As bad as it sounds, NetworkManager is probably doing almost the right thing. There is no way to safely encrypt a password so that it may be used for access to another system without requiring another password.The only thing that you can do is use the permission structure of the OS to protect the password. (As they have done)
Now, they could have "scrambled" or encrypted the password with a known key. That will prevent the slim chance that a "casual" intruder with root access will get your password, however, any moderately intent intruder who can gain root access will, by design, be able to reverse the password mutation. You can't MD5 or SHA the passwords because you *need* them to gain access to the external system.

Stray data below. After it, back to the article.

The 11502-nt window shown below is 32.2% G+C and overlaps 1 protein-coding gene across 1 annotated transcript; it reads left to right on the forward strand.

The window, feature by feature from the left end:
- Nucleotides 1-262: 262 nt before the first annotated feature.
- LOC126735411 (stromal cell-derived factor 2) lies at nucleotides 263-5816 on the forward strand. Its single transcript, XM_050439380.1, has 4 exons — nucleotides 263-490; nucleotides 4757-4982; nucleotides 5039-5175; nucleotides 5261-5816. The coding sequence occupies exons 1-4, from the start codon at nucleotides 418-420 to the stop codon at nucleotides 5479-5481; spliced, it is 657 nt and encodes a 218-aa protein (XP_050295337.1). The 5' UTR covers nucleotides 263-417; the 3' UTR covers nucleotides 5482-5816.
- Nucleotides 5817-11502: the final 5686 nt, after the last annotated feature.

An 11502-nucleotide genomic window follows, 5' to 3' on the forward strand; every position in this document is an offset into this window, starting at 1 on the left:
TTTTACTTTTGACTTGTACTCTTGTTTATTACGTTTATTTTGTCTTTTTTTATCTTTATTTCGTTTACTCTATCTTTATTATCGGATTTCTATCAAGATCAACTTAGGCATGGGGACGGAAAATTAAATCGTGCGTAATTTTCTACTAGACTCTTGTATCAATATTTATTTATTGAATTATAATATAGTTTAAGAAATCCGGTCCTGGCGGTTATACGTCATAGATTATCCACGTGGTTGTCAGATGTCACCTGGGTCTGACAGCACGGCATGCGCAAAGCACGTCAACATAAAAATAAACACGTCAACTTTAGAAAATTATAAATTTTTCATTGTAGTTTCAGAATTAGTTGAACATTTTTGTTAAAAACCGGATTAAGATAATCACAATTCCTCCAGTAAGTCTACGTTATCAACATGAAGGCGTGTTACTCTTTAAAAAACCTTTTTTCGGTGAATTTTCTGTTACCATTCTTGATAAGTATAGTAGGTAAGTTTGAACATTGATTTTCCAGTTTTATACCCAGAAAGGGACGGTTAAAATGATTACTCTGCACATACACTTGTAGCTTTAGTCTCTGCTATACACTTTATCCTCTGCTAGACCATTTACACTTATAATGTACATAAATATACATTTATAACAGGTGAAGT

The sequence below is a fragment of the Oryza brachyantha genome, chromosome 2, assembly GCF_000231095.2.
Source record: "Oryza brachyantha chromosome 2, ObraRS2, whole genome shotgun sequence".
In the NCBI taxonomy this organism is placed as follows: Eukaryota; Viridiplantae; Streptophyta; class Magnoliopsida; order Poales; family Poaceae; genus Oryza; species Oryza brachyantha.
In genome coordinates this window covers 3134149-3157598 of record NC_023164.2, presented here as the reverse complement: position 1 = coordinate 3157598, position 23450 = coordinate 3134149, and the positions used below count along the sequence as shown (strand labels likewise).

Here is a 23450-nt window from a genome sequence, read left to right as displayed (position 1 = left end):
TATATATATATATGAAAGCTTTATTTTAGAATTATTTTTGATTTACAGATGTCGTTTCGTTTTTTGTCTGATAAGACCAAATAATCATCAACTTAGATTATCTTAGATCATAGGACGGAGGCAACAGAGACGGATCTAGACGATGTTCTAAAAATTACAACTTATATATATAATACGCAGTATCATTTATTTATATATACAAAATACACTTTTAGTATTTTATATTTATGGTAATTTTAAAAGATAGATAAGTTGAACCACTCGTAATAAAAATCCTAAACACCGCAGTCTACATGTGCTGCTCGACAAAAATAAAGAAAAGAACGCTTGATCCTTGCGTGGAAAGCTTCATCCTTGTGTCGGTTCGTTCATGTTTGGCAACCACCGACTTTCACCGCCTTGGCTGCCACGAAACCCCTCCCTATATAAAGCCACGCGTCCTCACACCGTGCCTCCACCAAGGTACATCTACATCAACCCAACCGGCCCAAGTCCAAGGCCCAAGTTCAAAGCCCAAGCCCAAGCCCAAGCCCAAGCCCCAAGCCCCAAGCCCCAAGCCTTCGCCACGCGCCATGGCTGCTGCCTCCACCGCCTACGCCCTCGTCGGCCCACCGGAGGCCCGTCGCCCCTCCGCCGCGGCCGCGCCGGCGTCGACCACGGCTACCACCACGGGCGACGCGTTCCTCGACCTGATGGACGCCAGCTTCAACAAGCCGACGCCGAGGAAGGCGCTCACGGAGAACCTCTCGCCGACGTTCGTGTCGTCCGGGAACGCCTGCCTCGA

I had this fight at a company a while back about accessing Windows servers and storing their credentials, I ended up base64 the creds into a database row or an encrypted database. You needed a password to open the database, so they were safe, but management didn't want to be able to "see" the password once they did. It wasn't real security, but it shut them up.
NetworkManager needs to do something similarly stupid so that stupid people don't say stupid things about a stupid problem. If you can't trust your computer to store your password, then don't trust your computer to store your password. duh!